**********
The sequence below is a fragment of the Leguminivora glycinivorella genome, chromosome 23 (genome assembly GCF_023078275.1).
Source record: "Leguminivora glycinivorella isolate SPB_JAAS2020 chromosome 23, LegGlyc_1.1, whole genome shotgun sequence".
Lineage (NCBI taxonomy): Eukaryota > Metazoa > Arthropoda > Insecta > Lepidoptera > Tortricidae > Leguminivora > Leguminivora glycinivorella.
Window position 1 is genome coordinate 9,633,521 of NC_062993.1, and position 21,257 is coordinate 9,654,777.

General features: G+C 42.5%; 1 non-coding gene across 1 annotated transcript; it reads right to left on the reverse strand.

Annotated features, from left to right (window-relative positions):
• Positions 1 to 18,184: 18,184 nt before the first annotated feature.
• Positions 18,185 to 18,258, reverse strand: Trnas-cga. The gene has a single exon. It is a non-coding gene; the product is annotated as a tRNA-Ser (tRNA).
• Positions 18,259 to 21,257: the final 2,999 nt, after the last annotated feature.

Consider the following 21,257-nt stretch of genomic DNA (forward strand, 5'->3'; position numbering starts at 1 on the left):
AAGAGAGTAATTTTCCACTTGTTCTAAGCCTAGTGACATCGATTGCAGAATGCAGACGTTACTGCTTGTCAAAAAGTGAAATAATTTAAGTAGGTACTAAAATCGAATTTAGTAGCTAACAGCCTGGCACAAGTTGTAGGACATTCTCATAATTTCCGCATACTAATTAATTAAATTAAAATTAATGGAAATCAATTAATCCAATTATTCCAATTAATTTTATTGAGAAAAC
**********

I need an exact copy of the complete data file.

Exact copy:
The sequence below is a fragment of the Leguminivora glycinivorella genome, chromosome 23 (genome assembly GCF_023078275.1).
Source record: "Leguminivora glycinivorella isolate SPB_JAAS2020 chromosome 23, LegGlyc_1.1, whole genome shotgun sequence".
Lineage (NCBI taxonomy): Eukaryota > Metazoa > Arthropoda > Insecta > Lepidoptera > Tortricidae > Leguminivora > Leguminivora glycinivorella.
Window position 1 is genome coordinate 9,633,521 of NC_062993.1, and position 21,257 is coordinate 9,654,777.

General features: G+C 42.5%; 1 non-coding gene across 1 annotated transcript; it reads right to left on the reverse strand.

Annotated features, from left to right (window-relative positions):
• Positions 1 to 18,184: 18,184 nt before the first annotated feature.
• Positions 18,185 to 18,258, reverse strand: Trnas-cga. The gene has a single exon. It is a non-coding gene; the product is annotated as a tRNA-Ser (tRNA).
• Positions 18,259 to 21,257: the final 2,999 nt, after the last annotated feature.

Consider the following 21,257-nt stretch of genomic DNA (forward strand, 5'->3'; position numbering starts at 1 on the left):
AAGAGAGTAATTTTCCACTTGTTCTAAGCCTAGTGACATCGATTGCAGAATGCAGACGTTACTGCTTGTCAAAAAGTGAAATAATTTAAGTAGGTACTAAAATCGAATTTAGTAGCTAACAGCCTGGCACAAGTTGTAGGACATTCTCATAATTTCCGCATACTAATTAATTAAATTAAAATTAATGGAAATCAATTAATCCAATTATTCCAATTAATTTTATTGAGAAAAC